GE shakes up power unit leadership, taps retired executive to help
By Alwyn Scott (Reuters) - General Electric Co shook up its ailing power business on Monday, appointing a new CEO for gas power and bringing a longtime GE executive back from retirement to help.
By Alwyn Scott
(Reuters) - General Electric Co shook up its ailing power business on Monday, appointing a new CEO for gas power and bringing a longtime GE executive back from retirement to help.
The changes mark another step in new GE Chief Executive Officer Larry Culp urgent effort to reduce heavy debt and restore profits at the 126-year-old, Boston-based conglomerate. It also highlights the serious problems at GE's power division.
"One of my top priorities is positioning our businesses to win, starting with GE Power," Culp said in a statement.
GE stock was up 0.6 percent at $8.05 in morning trading.
John Rice, a 39-year GE veteran who once headed its energy unit, will now serve as chairman of gas power, reporting to Culp. Rice retired nearly a year ago after heading GE's global growth efforts as a vice chairman under former CEO Jeff Immelt.
He will use "knowledge of GE's gas customers and management experience" to provide "mentorship" to gas power leaders to "position this business and the team for success," GE said.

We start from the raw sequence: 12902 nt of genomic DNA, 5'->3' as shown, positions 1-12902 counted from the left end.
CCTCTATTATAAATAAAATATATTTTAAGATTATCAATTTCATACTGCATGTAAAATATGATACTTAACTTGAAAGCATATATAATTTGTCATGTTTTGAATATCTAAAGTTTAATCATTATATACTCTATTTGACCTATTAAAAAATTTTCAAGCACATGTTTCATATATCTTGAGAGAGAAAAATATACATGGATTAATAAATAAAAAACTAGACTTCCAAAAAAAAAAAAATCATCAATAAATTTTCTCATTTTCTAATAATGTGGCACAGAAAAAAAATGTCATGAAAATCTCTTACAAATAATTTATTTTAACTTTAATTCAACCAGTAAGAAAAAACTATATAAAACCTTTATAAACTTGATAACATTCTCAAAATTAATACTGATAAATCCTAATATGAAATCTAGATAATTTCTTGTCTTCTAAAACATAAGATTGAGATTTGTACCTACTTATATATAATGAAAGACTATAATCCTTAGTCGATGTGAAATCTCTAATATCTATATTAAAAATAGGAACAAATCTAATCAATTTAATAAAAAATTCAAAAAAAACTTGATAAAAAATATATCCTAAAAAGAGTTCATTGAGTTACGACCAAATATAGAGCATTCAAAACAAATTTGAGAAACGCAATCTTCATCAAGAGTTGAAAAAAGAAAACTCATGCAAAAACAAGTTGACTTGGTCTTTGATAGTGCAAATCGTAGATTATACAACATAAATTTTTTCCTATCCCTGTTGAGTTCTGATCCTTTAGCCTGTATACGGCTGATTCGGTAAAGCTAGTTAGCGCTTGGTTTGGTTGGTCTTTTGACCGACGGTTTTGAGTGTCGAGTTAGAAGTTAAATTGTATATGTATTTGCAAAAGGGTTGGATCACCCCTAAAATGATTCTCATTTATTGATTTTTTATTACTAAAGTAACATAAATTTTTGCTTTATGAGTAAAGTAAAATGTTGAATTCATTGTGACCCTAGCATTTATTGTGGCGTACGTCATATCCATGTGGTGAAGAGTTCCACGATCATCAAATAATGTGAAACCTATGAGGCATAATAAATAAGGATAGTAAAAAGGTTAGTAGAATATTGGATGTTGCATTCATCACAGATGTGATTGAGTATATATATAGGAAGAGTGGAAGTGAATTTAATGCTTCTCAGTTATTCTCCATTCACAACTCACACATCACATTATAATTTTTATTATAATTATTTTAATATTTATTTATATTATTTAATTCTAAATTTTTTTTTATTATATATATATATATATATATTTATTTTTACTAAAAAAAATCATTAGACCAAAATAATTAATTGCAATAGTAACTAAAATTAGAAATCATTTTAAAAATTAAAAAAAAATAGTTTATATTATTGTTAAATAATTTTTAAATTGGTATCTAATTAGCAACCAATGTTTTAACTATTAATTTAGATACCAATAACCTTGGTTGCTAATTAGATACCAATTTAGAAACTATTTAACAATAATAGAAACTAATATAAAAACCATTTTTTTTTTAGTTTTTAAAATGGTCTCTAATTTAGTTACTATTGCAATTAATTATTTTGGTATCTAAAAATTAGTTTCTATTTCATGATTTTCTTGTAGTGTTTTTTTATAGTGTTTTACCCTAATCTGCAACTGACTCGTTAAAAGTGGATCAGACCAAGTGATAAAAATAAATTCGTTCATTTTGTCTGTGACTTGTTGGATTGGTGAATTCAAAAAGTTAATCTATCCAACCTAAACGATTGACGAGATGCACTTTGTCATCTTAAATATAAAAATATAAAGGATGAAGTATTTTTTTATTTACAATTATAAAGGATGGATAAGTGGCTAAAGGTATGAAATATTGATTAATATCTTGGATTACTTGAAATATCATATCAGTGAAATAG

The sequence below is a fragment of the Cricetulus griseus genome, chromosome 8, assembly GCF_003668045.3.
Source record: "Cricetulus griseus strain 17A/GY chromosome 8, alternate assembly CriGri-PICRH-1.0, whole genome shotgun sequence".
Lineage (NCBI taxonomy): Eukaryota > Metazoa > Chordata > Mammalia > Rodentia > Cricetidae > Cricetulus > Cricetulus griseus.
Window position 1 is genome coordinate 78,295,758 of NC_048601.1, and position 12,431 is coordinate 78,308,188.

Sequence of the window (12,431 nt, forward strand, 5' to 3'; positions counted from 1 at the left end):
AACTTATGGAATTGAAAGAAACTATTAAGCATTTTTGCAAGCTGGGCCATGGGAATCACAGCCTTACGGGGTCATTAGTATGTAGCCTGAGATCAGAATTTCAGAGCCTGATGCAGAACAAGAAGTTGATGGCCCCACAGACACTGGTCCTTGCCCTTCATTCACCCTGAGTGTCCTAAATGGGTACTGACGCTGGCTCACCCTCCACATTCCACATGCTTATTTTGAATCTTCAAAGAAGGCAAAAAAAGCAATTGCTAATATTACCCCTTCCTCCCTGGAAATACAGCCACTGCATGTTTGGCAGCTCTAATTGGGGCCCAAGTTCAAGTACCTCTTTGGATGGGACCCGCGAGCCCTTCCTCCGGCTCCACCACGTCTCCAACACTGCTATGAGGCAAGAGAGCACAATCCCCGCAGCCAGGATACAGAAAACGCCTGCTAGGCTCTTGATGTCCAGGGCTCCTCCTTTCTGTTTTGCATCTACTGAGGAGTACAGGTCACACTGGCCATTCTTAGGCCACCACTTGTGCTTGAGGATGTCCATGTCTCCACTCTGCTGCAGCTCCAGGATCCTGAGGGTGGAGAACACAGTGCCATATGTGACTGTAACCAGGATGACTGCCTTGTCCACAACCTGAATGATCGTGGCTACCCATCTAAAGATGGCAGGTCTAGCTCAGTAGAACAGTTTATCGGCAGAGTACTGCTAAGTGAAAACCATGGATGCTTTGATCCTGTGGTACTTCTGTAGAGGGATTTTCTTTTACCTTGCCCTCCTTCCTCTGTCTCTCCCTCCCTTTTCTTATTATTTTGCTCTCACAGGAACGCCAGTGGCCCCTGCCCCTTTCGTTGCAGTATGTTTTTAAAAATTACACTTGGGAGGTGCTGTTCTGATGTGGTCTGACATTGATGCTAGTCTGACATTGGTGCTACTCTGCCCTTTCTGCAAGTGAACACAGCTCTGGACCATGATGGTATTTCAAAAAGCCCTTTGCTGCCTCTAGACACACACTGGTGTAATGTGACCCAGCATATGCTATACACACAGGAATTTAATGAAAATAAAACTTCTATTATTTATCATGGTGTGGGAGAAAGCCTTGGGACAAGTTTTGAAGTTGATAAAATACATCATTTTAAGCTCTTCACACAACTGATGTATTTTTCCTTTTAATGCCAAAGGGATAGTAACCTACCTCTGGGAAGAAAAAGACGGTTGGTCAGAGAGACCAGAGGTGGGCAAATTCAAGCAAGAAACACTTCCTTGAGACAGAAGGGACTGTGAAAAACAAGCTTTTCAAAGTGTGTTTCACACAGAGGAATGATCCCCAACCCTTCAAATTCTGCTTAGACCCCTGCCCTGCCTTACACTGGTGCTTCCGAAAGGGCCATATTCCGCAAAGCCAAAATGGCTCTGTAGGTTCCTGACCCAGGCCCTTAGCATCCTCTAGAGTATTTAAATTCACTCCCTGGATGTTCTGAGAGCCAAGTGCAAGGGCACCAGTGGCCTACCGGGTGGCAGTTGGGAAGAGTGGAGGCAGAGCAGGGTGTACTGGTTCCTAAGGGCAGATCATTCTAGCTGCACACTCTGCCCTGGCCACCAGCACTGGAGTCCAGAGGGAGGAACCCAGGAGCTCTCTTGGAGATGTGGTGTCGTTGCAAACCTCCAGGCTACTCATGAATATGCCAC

Scott Strazik, CEO of GE Power's repair and maintenance business, will become CEO of Gas Power, overseeing both gas-related equipment sales and services.
GE Power's current Chief Executive Officer, Russell Stokes, will become CEO of other power activities, including nuclear and coal power, steam, transmission grids and power conversion.
Strazik and Stokes also will report to Culp, GE said.
GE said last month that it would separate the gas power unit from the rest of its power activities so the unit could receive extra management focus.
GE Power's profits have plunged as demand for gas turbines has fallen far short of forecasts, leaving GE and rivals Siemens and Mitsubishi Hitachi Power Systems with too much capacity and fewer sales.
GE Power reported a $631 million loss and wrote off $22 billion of goodwill in the third quarter, reflecting the bleak outlook for future earnings.
(Reporting by Arunima Banerjee in Bengaluru; Editing by Saumyadeb Chakrabarty and Nick Zieminski)
This story has not been edited by Firstpost staff and is generated by auto-feed.
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